When is the last time you did a patient survey?
Find out what people are thinking…ask them! Patient surveys are an important way to find out if your practice is moving in the right direction.
Are you open to ideas from the outside? Are you looking to new ways of doing things? Responding to new opportunities by changing technology? Are you listening to your patients?
A practice I worked with wanted to use iPads in the office for patient education. They were hesitant to do so because they thought their population…many seniors…would be intimidated by the technology. So they asked, and were surprised at how many of their patients were tech-savvy.
This discovery lead them to looking at other ways of communicating with their patients. They expanded their information flow with patient emails, and reached out to new patients through Facebook and Twitter.
…And it saved them money! By emailing patients, they saved time, resources and postage costs. By using Facebook & Twitter, they reached new patients without the cost of traditional advertising.
It all started by asking their patients a simple question about how they used technology.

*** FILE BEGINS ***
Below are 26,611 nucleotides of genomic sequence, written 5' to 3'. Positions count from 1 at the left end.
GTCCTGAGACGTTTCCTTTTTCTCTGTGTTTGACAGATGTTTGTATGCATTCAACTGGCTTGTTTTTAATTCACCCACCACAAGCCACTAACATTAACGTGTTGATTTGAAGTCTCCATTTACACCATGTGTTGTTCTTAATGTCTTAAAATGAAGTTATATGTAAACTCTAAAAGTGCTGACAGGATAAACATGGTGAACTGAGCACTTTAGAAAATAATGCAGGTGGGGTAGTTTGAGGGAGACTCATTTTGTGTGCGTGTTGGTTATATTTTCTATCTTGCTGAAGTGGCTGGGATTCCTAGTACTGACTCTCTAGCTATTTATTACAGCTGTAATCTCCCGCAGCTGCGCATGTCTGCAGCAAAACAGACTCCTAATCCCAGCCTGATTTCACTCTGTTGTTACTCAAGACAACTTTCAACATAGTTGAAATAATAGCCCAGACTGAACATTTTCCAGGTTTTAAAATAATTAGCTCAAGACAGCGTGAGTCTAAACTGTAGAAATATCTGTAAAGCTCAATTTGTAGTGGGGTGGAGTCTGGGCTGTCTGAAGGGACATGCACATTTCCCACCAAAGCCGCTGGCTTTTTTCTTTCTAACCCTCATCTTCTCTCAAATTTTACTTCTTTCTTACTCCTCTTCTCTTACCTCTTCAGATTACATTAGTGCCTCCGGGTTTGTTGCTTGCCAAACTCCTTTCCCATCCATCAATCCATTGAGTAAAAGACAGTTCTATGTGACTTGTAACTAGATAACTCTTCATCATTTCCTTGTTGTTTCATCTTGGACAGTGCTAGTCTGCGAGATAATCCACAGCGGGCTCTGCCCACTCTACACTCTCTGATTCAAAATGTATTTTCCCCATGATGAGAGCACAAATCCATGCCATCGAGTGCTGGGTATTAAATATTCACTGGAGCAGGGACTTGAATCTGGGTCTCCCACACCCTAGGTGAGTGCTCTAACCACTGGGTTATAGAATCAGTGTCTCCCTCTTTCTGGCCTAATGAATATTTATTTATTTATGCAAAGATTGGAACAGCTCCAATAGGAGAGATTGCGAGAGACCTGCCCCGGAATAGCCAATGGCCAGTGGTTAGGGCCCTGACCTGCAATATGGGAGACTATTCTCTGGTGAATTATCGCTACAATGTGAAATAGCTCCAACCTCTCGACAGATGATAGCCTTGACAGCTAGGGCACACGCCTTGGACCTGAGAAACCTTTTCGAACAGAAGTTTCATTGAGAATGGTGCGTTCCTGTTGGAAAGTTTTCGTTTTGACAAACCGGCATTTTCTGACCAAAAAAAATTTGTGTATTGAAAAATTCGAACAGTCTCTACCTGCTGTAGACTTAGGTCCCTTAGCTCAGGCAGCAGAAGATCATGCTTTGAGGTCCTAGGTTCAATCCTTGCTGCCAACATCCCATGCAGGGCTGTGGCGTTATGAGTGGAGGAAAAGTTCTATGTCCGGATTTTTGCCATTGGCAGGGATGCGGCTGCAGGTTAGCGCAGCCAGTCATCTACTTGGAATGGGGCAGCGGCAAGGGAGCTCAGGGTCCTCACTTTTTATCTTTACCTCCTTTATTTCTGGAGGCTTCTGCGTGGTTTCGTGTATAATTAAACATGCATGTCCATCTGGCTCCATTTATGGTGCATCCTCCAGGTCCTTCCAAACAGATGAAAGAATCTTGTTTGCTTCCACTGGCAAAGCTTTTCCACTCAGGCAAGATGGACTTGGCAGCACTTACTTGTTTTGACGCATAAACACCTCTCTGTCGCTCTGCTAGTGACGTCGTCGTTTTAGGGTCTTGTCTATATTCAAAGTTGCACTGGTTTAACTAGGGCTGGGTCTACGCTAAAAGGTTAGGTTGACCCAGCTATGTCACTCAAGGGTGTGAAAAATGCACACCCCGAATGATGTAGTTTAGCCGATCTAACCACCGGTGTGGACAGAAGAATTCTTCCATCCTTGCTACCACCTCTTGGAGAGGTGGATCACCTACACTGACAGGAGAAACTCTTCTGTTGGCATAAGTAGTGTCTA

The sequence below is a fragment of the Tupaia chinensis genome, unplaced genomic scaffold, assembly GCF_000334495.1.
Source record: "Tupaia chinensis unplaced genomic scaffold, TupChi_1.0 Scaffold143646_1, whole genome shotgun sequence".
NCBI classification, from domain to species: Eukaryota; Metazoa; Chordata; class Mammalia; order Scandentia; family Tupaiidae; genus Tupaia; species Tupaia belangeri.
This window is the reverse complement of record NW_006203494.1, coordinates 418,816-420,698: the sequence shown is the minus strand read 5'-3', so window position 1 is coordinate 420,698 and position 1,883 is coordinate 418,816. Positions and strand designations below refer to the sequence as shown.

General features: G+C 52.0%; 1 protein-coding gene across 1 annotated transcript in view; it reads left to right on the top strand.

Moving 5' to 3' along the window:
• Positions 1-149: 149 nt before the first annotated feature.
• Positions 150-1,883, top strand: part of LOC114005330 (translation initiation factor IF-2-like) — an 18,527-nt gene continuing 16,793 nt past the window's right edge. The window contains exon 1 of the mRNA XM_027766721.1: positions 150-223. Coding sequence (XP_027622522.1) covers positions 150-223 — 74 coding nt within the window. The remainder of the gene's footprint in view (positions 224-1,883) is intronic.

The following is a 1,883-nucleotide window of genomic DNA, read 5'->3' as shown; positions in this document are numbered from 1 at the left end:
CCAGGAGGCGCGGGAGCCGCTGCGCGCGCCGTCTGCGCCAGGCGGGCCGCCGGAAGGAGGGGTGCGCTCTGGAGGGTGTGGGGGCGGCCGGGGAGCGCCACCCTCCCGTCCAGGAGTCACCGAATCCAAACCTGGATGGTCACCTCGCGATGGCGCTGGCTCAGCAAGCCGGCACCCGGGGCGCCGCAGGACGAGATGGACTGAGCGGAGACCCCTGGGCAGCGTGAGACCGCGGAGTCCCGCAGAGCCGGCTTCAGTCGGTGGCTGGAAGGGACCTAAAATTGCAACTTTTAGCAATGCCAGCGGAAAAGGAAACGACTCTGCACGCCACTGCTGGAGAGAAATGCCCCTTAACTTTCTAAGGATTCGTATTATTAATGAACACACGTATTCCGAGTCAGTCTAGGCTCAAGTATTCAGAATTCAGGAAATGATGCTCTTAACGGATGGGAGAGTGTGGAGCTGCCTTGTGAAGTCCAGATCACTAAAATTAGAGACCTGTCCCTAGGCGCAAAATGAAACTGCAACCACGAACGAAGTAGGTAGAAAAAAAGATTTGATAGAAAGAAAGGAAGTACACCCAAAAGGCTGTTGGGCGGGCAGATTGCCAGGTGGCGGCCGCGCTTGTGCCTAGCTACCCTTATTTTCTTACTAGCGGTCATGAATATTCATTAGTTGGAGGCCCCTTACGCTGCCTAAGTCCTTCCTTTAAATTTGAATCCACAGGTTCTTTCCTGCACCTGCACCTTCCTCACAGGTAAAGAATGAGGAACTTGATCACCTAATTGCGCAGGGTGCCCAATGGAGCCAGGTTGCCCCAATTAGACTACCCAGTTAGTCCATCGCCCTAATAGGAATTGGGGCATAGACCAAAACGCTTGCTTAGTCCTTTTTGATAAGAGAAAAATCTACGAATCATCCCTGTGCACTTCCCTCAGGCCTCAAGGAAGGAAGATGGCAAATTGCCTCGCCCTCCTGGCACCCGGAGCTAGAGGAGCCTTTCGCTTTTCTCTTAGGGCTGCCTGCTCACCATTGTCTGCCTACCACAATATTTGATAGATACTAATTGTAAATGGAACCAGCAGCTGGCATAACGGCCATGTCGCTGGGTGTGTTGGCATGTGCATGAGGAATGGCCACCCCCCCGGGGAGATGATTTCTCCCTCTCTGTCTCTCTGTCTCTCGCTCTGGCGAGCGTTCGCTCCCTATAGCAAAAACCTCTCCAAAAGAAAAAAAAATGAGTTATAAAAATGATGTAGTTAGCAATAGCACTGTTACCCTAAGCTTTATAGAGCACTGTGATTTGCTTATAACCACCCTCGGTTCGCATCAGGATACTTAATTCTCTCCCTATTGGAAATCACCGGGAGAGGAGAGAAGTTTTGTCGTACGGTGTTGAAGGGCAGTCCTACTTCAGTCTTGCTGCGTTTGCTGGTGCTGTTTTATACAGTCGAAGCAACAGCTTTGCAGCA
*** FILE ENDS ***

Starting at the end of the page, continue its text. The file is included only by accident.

Where do you start? Here are some tips for patient survey’s from the Sullivan Luallin Group’s Tom Jeffrey.
- Administer the survey to a random and representative sample of your practice’s population.
- Include as many questions as you feel necessary; however, try not to exceed 40 questions.
- Ask about access to care (ease of scheduling appointments), communication with physicians and other staff members, thoroughness of the exam, ability of the provider to listen thoroughly, and ease of obtaining answers to billing questions.
- Survey patients at least once per year or on an ongoing basis. Use the first survey as a baseline. Take steps to improve the patient experience and then re-survey to compare results.
- Provide patients with options for completion, such as email, telephone, mail, or point-of-service (at the office via a tablet or paper).
Feedback from patients will help you keep your practice goals in line with patient needs. It will help with patient retention, improve patient satisfaction, and keep you keyed in on what’s important to your patients.